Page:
Outdoors in Australia’s Northern Territory Outback and Alice Springs

Outdoor adventures abound in the Northern Territory’s national parks and outback. Photo: Jill K. Robinson

HALF MOON BAY, Calif., December 19, 2012 — Australia’s Northern Territory is no place to stay indoors. With beautiful beaches, waterfalls and swimming holes, deep gorges, and an endless red desert, the region has a wealth of options for an adventurous traveler. Here are just a few places I visited on my recent trip there, while traveling on The Ghan from Darwin to Adelaide, in Southern Australia. 

Litchfield National Park

While not as vast as its larger neighbor, Kakadu National Park, there’s still plenty of room to explore Litchfield National Park. It’s close enough to be a day trip from Darwin, which is a convenient first home base when visiting the area.

Florence Falls in Litchfield National Park. (Photo: Jill K. Robinson)

Florence Falls in Litchfield National Park. (Photo: Jill K. Robinson)

Hikers will be most at home in Litchfield, where there are short bushwalks as well as longer, overnight hikes. It’s also possible to mix your itinerary up and drive some trails in a four-wheel drive vehicle.

The best way to cool off from a hike or ride is with a swimming break in pools near Florence Falls and Wangai Falls. All swimming holes are marked with signs informing visitors whether the waterways are safely clear of saltwater crocodiles, so make sure you check before you dive in.

Nitmiluk National Park

Where tropics meet the outback, Nitmiluk National Park’s 13 gorges are carved deep into the sandstone. The area is also known as Katherine Gorge, and it’s easy to get a closer look on foot, boat, kayak, or helicopter tour.

The most intrepid adventurers can hike the 36-mile Jatbula trail, which winds through a variety of ecosystems, from monsoon rain forest to stone country. If you’re lucky, you’ll spy some of the area’s Aboriginal rock art along the way. Another way to get an eyeful of the park’s amazing landscape is on a boat tour of the gorges, which is what I did. Natural swimming holes abound here, so make sure you save enough time to enjoy some downtime before you pack up. 

Alice Springs

Shift your base camp to Alice Springs for an in-depth look at the outback. The quirky town has a rich history and is known for quality Aboriginal art and culture. But venture just outside of town and there’s plenty for outdoor fans.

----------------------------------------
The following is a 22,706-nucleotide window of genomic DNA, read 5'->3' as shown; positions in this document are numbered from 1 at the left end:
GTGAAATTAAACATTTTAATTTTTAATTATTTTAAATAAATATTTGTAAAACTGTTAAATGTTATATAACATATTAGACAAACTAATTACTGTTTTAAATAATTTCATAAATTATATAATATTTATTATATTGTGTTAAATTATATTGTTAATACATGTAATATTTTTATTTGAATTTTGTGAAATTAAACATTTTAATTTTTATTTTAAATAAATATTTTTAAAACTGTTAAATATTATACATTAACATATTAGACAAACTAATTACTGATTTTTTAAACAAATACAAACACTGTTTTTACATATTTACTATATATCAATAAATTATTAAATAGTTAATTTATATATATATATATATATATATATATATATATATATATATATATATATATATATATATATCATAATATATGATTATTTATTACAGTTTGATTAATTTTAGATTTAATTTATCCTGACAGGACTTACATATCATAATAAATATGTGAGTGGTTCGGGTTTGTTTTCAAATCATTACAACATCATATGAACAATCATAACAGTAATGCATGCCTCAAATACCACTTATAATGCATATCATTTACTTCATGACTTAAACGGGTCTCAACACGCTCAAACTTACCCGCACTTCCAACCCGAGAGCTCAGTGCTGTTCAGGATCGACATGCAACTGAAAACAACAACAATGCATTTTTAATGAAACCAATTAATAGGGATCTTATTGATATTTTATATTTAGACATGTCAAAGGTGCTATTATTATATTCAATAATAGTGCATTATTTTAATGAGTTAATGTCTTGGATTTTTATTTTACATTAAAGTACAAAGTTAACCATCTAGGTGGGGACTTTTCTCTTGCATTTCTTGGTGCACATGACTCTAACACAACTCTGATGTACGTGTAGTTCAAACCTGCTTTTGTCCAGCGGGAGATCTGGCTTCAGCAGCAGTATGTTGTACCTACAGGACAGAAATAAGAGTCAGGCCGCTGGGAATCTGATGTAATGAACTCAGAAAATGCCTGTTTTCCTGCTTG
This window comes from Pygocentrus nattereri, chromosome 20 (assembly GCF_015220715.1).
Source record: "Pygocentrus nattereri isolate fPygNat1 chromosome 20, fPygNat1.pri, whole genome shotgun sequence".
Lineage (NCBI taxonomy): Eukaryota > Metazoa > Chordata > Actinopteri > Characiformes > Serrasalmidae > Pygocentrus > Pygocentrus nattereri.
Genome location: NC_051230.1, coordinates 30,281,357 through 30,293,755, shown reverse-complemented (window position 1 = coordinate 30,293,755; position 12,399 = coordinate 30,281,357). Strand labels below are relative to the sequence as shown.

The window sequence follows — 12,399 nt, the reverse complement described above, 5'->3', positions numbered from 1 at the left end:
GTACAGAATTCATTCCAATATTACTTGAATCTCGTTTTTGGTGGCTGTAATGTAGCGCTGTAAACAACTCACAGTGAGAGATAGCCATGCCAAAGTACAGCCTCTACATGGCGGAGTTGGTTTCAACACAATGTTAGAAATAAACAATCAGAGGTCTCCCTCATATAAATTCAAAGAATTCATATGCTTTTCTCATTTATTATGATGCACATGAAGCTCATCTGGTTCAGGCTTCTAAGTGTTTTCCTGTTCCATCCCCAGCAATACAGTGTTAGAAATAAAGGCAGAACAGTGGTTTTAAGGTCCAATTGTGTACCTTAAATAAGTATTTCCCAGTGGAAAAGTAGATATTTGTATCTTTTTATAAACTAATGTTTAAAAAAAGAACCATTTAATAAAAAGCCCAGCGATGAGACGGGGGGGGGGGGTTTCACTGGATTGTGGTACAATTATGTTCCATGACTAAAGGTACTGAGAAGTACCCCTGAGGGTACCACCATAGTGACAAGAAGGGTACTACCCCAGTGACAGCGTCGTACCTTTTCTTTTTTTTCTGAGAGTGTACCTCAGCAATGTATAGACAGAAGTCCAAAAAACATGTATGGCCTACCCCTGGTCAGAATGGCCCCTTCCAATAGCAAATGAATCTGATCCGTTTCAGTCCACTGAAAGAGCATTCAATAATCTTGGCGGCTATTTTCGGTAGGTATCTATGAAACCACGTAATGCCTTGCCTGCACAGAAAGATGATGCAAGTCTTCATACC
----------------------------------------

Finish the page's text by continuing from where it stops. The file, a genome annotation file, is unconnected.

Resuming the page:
The Ghan makes a stop in Alice Springs. (Photo: Jill K. Robinson)

The Ghan makes a stop in Alice Springs. (Photo: Jill K. Robinson)

The Alice Springs Desert Park is an ideal way to get a look at the flora and fauna of the different desert habitats, from woodland to sand country to desert rivers.

Hikers can head out on a section of the 139-mile Larapinta Trail in the MacDonnell Ranges for a view of gorges, cliffs, waterfalls, and mountains.

Where to Stay

Get the best of Darwin’s vistas by staying at Skycity. Right on Mindil Beach, the swanky boutique hotel seems to have it all: beachfront, tropical gardens, lagoon swimming pool, day spa, five restaurants and bars, and a 24-hour casino. My room had a private balcony and a view of the lagoon, and at sunset, flocks of parrots chattered in the trees right outside. Rates start at $186 US, and vary depending on time of year and type of room.

Try a room with a changing view when you board The Ghan in Darwin. The three-day journey takes you all the way to Adelaide, with stops in Katherine and Alice Springs. It’s the only train trip that crosses a continent vertically. Gold and Platinum Service gets you your own cabin with sleeping berths, meals in the Queen Adelaide restaurant car, and a chill-out zone in the lounge car.

I can’t count the number of people I talked with on the voyage who said it was on their life list. Rates are quite varied, depending on the class of service (Red Service gets you a seat, but not your own cabin), route you choose, and how far in advance you book. Advance purchase fares for the entire all-inclusive journey start at $1,070 per person for Platinum or Gold Service.

For more information on the Northern Territory, plus savings on flights within the region, visit www.goway.com.

Jill K. Robinson is an award-winning journalist and adventure seeker. Follow her adventures on dangerjillrobinson.com and Twitter @dangerjr. Jill is an avid kayaker and owner of Half Moon Bay Kayak Company.


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Jill K. Robinson

An award-winning journalist and adventure seeker, Jill K. Robinson has been a columnist with The Washington Times, Communities section since 2011.

Her work has appeared in the San Francisco Chronicle, American Way, Every Day With Rachael Ray, Robb Report, Westways, Journey, Let's Go with Ryanair, World Hum, Gadling, Lonely Planet and more. She lives in a small California beach town near the big wave surf spot, Mavericks, and divides her time between writing about travel, running a kayak business and trying to wring awe-inspiring adventure out of every day.

Always eager to take a leap into the unknown and experience new things, Jill shares adventure sport and travel highlights—even when the adventure isn’t adrenaline pumping or bone crushing. Adventure is sometimes only a state of mind.

Find Jill on dangerjillrobinson.com and Twitter @dangerjr 

Contact Jill K. Robinson

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